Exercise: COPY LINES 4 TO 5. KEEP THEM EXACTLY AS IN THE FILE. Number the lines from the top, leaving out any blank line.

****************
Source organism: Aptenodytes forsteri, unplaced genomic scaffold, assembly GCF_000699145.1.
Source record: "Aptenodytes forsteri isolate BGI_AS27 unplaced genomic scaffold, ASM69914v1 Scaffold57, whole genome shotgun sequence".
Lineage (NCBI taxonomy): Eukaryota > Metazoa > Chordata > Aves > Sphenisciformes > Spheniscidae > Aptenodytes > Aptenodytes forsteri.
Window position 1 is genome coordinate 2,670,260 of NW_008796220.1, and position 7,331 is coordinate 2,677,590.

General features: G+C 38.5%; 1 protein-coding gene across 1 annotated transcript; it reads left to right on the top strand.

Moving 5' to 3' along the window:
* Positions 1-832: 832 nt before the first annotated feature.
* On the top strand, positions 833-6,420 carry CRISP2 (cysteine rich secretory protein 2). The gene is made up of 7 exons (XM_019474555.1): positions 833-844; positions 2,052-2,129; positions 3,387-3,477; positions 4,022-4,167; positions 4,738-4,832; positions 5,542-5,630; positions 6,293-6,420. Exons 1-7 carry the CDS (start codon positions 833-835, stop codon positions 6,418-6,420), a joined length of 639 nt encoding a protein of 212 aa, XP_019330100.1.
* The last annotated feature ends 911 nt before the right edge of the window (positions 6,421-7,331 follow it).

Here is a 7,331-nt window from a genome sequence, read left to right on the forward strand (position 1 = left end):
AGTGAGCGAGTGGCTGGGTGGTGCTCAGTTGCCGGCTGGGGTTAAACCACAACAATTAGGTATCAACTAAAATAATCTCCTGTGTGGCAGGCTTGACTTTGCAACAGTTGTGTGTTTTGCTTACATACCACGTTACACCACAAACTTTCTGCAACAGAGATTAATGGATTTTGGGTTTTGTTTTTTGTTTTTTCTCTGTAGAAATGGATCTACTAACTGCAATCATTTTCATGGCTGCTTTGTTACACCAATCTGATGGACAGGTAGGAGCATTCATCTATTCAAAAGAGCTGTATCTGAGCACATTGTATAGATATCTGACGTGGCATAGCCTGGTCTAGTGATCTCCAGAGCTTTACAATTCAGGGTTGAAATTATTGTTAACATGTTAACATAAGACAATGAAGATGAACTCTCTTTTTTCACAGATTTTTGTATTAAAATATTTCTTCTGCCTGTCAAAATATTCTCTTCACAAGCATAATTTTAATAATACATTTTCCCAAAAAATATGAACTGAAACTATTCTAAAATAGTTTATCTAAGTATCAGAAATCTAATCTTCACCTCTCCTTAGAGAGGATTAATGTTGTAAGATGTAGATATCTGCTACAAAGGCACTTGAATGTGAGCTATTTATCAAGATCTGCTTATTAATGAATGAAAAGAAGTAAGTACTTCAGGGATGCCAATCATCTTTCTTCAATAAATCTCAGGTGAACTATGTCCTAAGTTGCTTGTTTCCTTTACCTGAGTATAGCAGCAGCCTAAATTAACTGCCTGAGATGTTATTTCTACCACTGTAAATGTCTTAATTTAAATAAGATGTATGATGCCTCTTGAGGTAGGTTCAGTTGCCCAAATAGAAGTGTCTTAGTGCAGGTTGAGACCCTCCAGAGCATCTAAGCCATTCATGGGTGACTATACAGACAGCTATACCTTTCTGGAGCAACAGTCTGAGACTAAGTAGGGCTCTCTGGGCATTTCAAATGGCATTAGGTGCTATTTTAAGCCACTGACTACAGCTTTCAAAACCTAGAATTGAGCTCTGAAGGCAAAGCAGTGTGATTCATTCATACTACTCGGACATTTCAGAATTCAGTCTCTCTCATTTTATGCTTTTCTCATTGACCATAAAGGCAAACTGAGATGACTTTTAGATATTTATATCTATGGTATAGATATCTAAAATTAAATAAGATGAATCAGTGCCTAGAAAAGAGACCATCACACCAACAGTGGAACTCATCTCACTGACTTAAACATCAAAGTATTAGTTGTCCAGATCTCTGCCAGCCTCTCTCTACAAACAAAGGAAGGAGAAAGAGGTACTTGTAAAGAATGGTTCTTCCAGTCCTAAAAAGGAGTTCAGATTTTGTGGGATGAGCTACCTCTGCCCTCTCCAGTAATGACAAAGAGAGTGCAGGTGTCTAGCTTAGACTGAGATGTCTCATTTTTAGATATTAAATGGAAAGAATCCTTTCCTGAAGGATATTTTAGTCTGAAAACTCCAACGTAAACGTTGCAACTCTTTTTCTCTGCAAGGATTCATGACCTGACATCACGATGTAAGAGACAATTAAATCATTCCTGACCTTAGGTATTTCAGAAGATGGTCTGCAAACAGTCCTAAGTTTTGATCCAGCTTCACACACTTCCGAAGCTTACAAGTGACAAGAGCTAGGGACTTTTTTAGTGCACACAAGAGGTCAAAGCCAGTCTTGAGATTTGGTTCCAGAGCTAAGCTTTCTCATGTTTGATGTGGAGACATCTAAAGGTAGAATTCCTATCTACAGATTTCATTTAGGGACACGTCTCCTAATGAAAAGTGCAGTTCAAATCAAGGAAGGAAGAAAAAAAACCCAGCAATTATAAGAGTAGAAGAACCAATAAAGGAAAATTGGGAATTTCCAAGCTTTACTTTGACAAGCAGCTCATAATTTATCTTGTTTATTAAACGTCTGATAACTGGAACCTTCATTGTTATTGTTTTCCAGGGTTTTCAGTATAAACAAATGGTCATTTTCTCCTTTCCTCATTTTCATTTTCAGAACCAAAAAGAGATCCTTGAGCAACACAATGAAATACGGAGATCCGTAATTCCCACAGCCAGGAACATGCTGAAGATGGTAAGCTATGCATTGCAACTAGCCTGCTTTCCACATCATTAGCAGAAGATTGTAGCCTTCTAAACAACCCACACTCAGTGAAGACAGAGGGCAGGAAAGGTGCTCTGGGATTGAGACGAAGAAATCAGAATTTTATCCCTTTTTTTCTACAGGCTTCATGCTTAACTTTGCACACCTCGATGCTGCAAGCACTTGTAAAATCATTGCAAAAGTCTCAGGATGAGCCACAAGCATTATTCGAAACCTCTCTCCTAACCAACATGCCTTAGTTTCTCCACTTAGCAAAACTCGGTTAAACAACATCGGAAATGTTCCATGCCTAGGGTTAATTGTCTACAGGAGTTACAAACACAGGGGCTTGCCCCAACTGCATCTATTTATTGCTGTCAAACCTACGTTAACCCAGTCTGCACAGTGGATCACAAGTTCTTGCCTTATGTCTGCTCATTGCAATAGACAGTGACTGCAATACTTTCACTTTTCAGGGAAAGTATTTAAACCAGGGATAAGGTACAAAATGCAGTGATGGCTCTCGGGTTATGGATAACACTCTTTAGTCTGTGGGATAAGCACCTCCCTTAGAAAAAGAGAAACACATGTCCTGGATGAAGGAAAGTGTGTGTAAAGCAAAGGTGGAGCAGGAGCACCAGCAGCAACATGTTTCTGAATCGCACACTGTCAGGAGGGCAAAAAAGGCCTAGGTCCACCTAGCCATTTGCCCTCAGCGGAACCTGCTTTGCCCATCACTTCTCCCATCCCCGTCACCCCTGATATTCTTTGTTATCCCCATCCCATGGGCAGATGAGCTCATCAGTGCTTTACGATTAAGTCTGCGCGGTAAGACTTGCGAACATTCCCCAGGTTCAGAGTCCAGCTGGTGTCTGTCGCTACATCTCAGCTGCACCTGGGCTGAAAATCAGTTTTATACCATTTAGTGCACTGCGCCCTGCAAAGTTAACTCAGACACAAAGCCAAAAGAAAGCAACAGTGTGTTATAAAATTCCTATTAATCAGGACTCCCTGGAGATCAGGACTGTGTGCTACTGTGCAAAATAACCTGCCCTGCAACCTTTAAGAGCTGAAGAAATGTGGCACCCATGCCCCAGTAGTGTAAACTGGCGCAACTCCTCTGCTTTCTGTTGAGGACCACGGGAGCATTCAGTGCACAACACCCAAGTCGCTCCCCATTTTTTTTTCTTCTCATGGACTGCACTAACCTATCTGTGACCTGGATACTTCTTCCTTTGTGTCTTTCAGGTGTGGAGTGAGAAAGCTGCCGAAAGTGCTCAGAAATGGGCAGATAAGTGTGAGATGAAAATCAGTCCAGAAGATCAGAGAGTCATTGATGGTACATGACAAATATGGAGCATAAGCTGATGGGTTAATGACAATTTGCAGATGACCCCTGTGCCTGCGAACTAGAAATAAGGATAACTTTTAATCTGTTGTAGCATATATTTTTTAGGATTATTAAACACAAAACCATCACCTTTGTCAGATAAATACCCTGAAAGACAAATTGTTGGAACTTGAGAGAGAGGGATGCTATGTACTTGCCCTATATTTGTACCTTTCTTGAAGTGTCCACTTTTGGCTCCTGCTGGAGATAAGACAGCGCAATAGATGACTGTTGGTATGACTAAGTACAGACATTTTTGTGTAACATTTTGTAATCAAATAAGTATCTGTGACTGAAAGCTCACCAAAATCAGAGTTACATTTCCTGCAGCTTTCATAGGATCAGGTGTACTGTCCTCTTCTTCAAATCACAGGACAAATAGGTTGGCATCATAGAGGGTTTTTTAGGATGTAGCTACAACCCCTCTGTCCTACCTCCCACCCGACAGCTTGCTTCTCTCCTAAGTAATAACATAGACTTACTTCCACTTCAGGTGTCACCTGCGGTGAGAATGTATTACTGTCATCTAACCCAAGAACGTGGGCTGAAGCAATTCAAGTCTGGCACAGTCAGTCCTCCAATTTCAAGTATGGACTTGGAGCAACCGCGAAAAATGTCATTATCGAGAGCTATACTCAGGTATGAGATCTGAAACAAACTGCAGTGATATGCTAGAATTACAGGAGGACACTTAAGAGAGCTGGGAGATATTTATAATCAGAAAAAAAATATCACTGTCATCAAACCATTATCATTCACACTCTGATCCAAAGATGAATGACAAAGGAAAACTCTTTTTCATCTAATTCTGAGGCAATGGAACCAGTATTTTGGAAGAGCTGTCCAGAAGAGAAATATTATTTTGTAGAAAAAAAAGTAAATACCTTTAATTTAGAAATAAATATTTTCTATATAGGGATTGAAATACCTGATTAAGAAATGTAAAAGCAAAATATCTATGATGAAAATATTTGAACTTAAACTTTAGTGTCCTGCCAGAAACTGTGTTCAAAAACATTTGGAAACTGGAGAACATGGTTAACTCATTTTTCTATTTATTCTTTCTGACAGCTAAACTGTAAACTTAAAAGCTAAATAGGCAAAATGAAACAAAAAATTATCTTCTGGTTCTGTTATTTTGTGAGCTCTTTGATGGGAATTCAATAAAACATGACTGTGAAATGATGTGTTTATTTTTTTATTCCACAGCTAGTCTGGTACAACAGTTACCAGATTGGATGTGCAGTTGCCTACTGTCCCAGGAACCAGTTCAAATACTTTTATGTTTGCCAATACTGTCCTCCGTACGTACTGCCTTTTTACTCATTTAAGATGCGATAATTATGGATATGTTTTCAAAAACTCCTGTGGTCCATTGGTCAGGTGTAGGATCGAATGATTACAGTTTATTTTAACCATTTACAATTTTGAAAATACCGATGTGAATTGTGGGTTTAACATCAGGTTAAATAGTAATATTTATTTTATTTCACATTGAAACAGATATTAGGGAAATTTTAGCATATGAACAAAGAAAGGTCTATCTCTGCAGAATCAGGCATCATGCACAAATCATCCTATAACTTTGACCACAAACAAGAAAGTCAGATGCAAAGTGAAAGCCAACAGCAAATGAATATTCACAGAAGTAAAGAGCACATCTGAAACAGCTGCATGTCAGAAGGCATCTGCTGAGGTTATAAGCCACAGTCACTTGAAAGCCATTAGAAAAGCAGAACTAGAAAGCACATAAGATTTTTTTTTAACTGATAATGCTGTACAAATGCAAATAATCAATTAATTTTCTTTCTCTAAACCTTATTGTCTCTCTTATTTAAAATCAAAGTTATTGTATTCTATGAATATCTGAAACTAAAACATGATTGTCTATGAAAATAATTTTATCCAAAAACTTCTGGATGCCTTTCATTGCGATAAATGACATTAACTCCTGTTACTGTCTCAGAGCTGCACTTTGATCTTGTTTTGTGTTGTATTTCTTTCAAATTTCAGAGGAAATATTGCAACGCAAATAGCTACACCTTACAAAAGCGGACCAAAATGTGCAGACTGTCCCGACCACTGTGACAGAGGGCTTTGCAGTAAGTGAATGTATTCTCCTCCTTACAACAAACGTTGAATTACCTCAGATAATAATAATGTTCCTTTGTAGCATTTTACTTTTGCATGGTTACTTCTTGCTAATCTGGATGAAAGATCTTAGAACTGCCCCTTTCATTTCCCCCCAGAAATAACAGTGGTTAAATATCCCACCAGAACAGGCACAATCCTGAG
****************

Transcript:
Window position 1 is genome coordinate 2,670,260 of NW_008796220.1, and position 7,331 is coordinate 2,677,590.

General features: G+C 38.5%; 1 protein-coding gene across 1 annotated transcript; it reads left to right on the top strand.